BOISE, Idaho — When the pandemic first struck Idaho, most restaurants shut down immediately. Some businesses modified their operations to open up their doors as soon as possible for many that entailed expanding patio services and outdoor seating.
In downtown Boise, the city shut down a portion of 8th street so that restaurants could safely expand. Even restaurants that couldn’t do so found a way to get outside.
While some didn’t survive the sudden changes, many made it through the Spring and Summer months successfully. But, as temperatures begin to drop and seasons begin to change, restaurant owners once again have to accommodate elements beyond their control.
Tim Campbell, the Taphouse owner in Downtown, tells Idaho News 6 that the pandemic has forced him to operate at 50% capacity. Unable to expand his patio due to location, unforgiving weather will be taking about a third of Tim’s business this weekend alone. With heaters on the way, Tim hopes he’ll be able to keep some outdoor seating open a little while longer; however, he says the heaters are not sustainable because, “once it gets cold enough there’s nothing you can do” adding, “that’s when it’s going to be a real struggle.”
A couple blocks down at Diablo and Sons Saloon on 8th street; the concern over cold weather operations are the same. Dave Krick, the managing partner at Diablo and Sons and Bittercreek Ale House, tells us that patios were a majority of their business all summer, and as they go away, they’re “nervous.”
The City of Boise did send a list of guidelines for business regarding colder weather operations last week. Diablo and Sons say that fortunately, they have a structure to support the tents they need for a majority of their outdoor seating. But, putting tents up presents another set of challenges. Krick tells us, “in essence, it becomes indoor space, and so the complications of indoor space during a pandemic now just expand for us to spread people out will give us some ability to form well enough to get through winter.”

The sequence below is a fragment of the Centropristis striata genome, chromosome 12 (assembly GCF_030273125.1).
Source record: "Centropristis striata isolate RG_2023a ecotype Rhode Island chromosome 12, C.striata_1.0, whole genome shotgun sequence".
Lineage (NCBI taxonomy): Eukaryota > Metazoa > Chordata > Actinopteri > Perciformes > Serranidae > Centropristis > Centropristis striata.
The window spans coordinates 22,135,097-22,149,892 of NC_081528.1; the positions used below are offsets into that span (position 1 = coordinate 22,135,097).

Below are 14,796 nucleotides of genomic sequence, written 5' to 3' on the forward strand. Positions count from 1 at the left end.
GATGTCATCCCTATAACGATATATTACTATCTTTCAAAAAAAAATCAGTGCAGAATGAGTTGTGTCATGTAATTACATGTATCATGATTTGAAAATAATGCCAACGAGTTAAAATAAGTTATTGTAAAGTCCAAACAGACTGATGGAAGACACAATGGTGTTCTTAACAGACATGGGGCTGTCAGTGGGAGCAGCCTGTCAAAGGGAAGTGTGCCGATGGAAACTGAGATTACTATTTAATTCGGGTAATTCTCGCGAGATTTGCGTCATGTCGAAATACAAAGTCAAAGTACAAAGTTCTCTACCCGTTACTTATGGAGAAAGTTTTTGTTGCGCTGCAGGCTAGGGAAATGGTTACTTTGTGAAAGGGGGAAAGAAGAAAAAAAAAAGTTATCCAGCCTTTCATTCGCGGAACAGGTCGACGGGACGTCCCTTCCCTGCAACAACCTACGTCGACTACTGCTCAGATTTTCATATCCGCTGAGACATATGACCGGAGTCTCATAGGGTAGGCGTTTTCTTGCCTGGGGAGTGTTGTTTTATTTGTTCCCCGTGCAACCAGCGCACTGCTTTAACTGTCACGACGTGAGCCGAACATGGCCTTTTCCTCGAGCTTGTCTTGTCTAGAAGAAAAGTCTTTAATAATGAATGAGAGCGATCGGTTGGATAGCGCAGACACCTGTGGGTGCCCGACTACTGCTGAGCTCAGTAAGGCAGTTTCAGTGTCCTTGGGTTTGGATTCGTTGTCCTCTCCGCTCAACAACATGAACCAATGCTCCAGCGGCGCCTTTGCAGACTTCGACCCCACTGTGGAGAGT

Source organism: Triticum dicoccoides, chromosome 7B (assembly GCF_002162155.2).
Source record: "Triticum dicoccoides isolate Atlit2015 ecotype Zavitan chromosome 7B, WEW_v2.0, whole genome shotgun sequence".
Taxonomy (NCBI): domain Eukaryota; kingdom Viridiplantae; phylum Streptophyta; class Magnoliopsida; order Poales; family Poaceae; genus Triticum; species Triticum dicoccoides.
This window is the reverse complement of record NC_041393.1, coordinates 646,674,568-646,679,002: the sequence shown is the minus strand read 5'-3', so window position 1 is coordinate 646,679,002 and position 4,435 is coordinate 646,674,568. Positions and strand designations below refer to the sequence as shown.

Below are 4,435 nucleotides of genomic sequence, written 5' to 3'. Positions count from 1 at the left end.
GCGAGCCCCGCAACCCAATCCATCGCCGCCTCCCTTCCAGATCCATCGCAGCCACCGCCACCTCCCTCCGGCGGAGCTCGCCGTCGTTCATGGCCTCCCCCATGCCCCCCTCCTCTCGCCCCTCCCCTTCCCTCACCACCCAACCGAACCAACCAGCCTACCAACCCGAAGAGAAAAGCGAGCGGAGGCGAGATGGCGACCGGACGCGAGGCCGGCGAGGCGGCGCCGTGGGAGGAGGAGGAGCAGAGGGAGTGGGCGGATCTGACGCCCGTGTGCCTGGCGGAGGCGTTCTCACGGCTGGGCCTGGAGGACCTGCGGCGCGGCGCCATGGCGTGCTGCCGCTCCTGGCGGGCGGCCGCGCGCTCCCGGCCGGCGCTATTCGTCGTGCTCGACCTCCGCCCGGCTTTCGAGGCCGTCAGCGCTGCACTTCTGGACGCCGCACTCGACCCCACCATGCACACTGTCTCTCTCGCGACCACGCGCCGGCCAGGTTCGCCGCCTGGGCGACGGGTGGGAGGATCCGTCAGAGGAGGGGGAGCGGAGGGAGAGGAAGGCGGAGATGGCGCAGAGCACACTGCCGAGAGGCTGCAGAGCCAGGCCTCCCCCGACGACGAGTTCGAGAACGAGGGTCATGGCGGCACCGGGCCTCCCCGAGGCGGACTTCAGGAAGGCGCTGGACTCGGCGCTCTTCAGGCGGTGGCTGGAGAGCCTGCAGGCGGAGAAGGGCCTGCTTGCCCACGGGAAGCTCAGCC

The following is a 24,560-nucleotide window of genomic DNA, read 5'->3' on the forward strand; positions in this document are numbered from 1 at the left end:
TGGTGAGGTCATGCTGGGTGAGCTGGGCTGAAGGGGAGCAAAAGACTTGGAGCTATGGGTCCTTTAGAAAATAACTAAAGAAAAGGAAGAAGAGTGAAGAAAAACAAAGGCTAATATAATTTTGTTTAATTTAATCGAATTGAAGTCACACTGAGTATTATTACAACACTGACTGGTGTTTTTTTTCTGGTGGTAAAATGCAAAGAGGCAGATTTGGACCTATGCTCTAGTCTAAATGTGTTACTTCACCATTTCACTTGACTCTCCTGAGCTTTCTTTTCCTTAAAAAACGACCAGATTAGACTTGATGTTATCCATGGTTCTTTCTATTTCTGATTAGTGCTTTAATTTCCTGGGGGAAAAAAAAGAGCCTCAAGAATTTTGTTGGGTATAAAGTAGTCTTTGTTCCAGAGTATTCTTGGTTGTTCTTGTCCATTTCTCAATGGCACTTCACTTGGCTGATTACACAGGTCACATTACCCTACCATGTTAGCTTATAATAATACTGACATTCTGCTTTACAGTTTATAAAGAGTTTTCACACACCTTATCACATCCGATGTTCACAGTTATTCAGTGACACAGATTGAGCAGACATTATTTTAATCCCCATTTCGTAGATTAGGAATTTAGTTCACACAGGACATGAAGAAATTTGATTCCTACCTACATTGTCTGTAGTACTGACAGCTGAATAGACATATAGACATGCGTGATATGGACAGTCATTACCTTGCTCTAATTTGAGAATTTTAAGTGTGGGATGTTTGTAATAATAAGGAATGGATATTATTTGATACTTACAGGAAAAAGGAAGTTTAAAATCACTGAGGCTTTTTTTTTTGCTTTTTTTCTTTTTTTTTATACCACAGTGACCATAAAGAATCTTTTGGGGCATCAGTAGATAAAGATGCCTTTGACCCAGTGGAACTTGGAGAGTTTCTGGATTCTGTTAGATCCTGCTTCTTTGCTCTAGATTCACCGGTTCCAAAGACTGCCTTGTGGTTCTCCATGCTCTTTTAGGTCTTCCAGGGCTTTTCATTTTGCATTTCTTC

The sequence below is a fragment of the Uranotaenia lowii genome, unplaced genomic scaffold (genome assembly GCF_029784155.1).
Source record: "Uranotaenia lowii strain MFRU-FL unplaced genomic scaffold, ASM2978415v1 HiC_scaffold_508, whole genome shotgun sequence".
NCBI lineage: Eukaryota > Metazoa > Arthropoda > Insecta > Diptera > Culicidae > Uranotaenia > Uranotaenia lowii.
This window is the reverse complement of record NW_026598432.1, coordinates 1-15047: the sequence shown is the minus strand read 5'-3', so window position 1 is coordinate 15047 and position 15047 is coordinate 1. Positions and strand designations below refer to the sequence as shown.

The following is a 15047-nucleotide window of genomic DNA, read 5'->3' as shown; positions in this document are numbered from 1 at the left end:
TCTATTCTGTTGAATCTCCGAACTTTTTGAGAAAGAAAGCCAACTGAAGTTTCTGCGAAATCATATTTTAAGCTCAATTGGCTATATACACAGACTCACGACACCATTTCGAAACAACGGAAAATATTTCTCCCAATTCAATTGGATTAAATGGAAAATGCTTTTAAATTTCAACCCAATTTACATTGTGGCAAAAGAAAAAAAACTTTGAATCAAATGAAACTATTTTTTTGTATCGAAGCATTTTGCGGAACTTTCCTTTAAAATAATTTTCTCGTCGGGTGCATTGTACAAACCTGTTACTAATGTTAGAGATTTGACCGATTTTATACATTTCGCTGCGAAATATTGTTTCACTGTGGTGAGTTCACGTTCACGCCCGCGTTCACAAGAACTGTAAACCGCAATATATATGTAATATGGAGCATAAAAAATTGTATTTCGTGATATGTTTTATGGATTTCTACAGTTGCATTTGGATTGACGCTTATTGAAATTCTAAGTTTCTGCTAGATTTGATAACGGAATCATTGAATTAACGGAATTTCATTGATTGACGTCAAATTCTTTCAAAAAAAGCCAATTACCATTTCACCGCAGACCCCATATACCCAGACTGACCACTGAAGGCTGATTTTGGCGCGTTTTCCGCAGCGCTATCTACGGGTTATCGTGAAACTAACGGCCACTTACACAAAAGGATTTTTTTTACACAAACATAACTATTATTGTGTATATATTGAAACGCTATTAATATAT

Idaho New 6 received a copy of Boise’s outdoor guidelines, and below we’ve briefly outlined the following options:
1. Select an Option (from the Attached Documents):
a. Option 1 – Open air, no tents/walls (parklet possibility)
b. Option 2 – Tent, no walls (not a parklet possibility)
c. Option 3 – Tent with walls (not a parklet possibility)
2. Create a Map of the Proposed Footprint:
Winter sidewalk patios/cafes must comply with all federal, state, and City laws, rules and regulations. The following are some examples of information that should be included on application maps:
a. Fire Prevention Compliance
1. Position of portable heating appliances, tables, chairs, etc.
2. Type of portable heating appliances
3. 36-inch entrances/exits
4. Dimensions – occupant load is calculated at 30 sf/person
b. ADA Compliance
1. Minimum of 36-inch continuous clearance for pedestrian pathways
2. Cane detectable base on fencing, posts, etc.
c. Alcohol Compliance
1. Fencing at least 36-inches high around perimeter
2. Signage stating alcohol cannot be removed from premise
d. Location relative to the sidewalk (sidewalk clearance must be at least 48-inches) and/or the licensed premises
a. A copy of your Liability Insurance Policy, in alignment with Boise City Code requirements stated below, shall be submitted with your application.
BCC Section 3-4-4 (D) Liability Insurance: The applicant shall be required to maintain in full force and effect comprehensive general liability insurance with liability limits of not less than five hundred thousand dollars ($500,000.00) for the term of the sidewalk cafe permit applied for. The insurance policy shall name the City and ACHD as "additional named insureds" and a copy of the insurance binder shall be filed with the Clerk prior to the issuance of the said permit.